Against the current macroeconomic backdrop of ongoing fiscal stimulus, labor shortages, a global energy transition, and heightened geopolitics, we continue to envision a ‘higher resting heart rate’ for inflation relative to the prior cycle in many developed markets. In this environment we believe stocks and bonds are becoming more correlated, an important structural change for asset allocation. This Regime Change, as we like to call it at KKR, likely means that bonds, in our view, can no longer act as effective portfolio ‘shock absorbers.’ As such, we continue to favor Real Assets with defendable margins and upfront recurring yields as a potential substitute to traditional fixed income across many types of portfolios. Importantly, not all Real Assets are created equal, and many of the more ‘traditional’ inflation hedges are not performing as expected. Therefore, we believe that an investor must look beyond REITs, TIPS, and Gold towards more collateral-based cash flows linked to nominal GDP, including a mix of Asset-Based Finance, Infrastructure, and select parts of Real Estate Credit and Equities. Beyond the potentially attractive return profile, we also like the diversification benefits that many Private Real Assets bring to a more traditional portfolio.
With inflation starting to subside from near record levels in influential markets such as the United States, some investors might think that now could be the time to begin to pull back on commitments to Real Assets in their portfolios. That view, however, is not one we hold at KKR. Consistent with our Regime Change thesis, we still see more catalysts ahead that should make Real Assets continue to be important and necessary components of a diversified portfolio. In the U.S., for example, we think sticky wages will remain an issue, and we do not see capital expenditures falling off as much this cycle, given increased reshoring as well as investment in cybersecurity and the energy transition.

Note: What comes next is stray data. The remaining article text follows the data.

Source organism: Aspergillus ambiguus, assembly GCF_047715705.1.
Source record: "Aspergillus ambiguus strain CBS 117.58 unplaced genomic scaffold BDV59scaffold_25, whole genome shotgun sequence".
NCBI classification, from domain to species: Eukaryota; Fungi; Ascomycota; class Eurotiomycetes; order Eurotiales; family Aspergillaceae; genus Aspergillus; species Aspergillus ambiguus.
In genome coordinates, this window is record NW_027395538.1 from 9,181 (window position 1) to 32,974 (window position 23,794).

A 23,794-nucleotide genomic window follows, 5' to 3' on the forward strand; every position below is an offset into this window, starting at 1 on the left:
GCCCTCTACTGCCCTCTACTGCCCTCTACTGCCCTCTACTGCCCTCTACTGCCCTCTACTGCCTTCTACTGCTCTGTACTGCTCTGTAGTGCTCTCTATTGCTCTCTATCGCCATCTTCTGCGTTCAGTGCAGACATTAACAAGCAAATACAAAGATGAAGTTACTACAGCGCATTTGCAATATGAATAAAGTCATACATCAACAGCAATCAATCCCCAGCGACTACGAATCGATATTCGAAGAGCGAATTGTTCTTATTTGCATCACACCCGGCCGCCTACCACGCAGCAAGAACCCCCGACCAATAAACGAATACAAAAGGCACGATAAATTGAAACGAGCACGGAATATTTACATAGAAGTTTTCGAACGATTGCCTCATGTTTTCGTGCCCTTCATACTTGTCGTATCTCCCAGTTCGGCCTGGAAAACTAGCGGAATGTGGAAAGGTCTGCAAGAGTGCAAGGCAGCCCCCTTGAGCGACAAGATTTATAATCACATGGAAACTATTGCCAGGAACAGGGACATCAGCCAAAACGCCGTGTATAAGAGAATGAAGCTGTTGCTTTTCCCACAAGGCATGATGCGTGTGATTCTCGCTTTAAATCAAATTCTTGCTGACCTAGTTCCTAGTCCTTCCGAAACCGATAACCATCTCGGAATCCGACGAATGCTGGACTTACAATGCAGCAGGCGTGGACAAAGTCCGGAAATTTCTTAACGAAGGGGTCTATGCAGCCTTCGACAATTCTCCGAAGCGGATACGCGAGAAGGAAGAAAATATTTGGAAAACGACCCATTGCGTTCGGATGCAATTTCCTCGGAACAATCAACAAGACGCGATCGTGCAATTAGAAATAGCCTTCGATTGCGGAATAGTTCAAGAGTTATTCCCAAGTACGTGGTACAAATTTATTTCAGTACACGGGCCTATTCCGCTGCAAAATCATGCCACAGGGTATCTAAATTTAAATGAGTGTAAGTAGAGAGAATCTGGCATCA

Consistent with our view that this cycle is different, we believe U.S. Real GDP growth will surprise to the upside at 2.4% year-over-year in 2023 versus a current consensus of two percent, and we believe that, while cool beneath the surface, core inflation will remain ‘stickier’ than many investors may think. Specifically, while we forecast 2023 U.S. CPI to be four percent versus consensus of 4.1%, we still expect 2024 inflation to be 2.7% versus the Fed’s target of two percent. Against this backdrop, we have boosted our 2023 year-end 10-year forecast to 4.75% from 4.25% versus a consensus of 3.6%, while our 2024 forecast goes to 4.25% from 3.75% versus a consensus of 3.4%.
EXHIBIT 1: INFLATION WILL LIKELY EXCEED CENTRAL BANKS’ TARGET LEVELS WELL INTO 2024, A BACKDROP THAT IS QUITE DIFFERENT THAN EARLIER PERIODS
% of Quarters That Central Banks Have Overshot or Are Forecasted to Overshoot Their Two Percent Inflation Targets
EXHIBIT 2: WE ONLY EXPECT AN INCREASED BID FOR TREASURIES IF AND WHEN 10-YEAR TREASURY YIELDS HIT FIVE PERCENT
10-Year U.S. Treasury Yield Required for Parity with Domestic 10-Year Yields
However, if we are wrong in our outlook and inflation does subside much faster than we think, our portfolio construction analytics suggest that many parts of Real Assets should continue to perform well in a lower inflationary environment. In particular, there is the potential for a higher Sharpe ratio outcome when Alternatives, including Real Assets, are incorporated into a diversified portfolio, relative to the traditional 60/40 mix (Exhibit 22) in a low inflation environment.
So, while the adaptability of Real Assets to perform across many different economic environments is compelling, our base view remains that we have entered into a period of higher, ‘sticky’ inflation that should benefit this asset class more than many others, especially conventional fixed income.